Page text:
Background: Metastasis is an important step in tumor progression leading to a disseminated and often incurable disease. First steps of metastasis include down-regulation of cell adhesion molecules, alteration of cell polarity and reorganization of cytoskeleton, modifications associated with enhanced migratory properties and resistance of tumor cells to anoikis. Such modifications resemble Epithelial to Mesenchymal Transition (EMT). In breast cancer CD146 expression is associated with poor prognosis and enhanced motility.
Methodology/principal findings: On 4 different human breast cancer cell lines, we modified CD146 expression either with shRNA technology in CD146 positive cells or with stable transfection of CD146 in negative cells. Modifications in morphology, growth and migration were evaluated. Using Q-RT-PCR, we analyzed the expression of different EMT markers. We demonstrate that high levels of CD146 are associated with loss of cell-cell contacts, expression of EMT markers, increased cell motility and increased resistance to doxorubicin or docetaxel. Experimental modulation of CD146 expression induces changes consistent with the above described characteristics: morphology, motility, growth in anchorage independent conditions and Slug mRNA variations are strictly correlated with CD146 expression. These changes are associated with modifications of ER (estrogen receptor) and Erb receptors and are enhanced by simultaneous and opposite modulation of JAM-A, or exposure to heregulin, an erb-B4 ligand.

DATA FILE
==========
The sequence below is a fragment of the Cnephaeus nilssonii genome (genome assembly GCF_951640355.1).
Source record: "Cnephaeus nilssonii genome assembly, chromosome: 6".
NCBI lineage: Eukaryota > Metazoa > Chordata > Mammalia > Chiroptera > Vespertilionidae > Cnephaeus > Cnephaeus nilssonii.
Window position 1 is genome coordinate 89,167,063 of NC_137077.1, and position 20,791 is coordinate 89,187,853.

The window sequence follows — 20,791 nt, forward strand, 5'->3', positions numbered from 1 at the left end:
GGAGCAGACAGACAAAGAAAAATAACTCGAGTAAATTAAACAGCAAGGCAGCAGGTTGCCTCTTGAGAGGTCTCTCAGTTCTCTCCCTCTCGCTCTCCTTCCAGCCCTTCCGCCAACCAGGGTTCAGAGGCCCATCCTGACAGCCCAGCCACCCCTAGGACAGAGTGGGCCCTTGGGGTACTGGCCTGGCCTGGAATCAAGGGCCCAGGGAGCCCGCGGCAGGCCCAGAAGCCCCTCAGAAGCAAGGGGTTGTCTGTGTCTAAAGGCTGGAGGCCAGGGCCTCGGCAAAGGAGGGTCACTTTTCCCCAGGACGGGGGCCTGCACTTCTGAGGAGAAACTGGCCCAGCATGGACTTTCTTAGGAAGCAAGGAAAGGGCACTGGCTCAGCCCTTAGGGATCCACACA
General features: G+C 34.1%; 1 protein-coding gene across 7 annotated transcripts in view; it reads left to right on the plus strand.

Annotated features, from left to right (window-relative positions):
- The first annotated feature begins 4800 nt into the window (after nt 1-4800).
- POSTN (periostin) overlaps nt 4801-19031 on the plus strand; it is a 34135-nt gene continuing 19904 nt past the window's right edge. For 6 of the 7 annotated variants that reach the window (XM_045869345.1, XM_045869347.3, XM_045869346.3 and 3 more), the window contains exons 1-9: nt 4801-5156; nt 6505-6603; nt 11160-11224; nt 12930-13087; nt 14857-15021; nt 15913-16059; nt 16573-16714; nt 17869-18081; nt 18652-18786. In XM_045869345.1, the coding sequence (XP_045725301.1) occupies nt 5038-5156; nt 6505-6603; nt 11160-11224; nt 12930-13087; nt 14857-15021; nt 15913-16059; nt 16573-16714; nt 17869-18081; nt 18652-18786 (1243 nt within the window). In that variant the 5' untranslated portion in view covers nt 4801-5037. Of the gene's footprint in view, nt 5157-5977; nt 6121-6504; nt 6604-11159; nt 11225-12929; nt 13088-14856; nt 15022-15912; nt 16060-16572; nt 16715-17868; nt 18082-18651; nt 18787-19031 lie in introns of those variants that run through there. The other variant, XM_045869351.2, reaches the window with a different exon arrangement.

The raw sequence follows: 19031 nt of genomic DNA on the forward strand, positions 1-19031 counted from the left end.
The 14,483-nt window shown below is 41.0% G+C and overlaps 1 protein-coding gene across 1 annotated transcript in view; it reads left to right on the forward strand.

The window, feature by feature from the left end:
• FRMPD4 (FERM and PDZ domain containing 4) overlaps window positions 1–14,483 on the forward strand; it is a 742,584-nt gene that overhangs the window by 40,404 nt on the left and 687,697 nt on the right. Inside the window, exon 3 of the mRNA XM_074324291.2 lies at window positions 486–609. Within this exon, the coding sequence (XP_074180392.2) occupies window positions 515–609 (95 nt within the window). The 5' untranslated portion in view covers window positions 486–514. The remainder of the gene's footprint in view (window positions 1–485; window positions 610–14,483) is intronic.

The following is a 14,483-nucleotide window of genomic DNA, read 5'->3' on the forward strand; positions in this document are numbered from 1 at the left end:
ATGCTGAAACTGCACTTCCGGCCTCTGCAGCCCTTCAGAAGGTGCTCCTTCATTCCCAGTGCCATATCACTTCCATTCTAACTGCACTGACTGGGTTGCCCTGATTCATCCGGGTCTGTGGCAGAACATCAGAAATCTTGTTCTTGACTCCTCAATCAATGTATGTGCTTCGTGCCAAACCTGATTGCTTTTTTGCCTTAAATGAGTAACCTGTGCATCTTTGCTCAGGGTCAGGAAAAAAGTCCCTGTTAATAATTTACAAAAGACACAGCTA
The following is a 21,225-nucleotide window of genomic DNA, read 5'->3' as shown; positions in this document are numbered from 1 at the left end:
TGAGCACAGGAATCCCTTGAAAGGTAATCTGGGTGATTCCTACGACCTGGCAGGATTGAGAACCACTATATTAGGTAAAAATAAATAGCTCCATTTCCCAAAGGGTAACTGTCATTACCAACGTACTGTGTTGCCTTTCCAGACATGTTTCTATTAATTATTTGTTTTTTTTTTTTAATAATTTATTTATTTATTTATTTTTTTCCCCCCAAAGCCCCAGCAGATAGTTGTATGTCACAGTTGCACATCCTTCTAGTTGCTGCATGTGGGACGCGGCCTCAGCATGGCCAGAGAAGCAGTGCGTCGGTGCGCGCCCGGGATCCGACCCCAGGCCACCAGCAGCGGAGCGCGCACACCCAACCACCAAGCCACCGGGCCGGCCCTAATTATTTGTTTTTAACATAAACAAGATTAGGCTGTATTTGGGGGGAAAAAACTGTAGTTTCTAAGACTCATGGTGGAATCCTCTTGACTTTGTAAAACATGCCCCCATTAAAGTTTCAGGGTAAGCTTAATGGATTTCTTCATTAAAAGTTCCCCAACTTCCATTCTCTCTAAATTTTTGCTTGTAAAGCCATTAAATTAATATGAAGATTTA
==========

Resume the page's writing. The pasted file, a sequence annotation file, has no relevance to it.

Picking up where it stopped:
Conclusions: CD146 expression is associated with an EMT phenotype. Several molecules are affected by CD146 expression: direct or indirect signaling contributes to EMT by increasing Slug expression. CD146 may also interact with Erb signaling by modifying cell surface expression of ErbB3 and ErbB4 and increased resistance to chemotherapy. Antagonistic effects of JAM-A, a tight junction-associated protein, on CD146 promigratory effects underline the complexity of the adhesion molecules network in tumor cell migration and metastasis.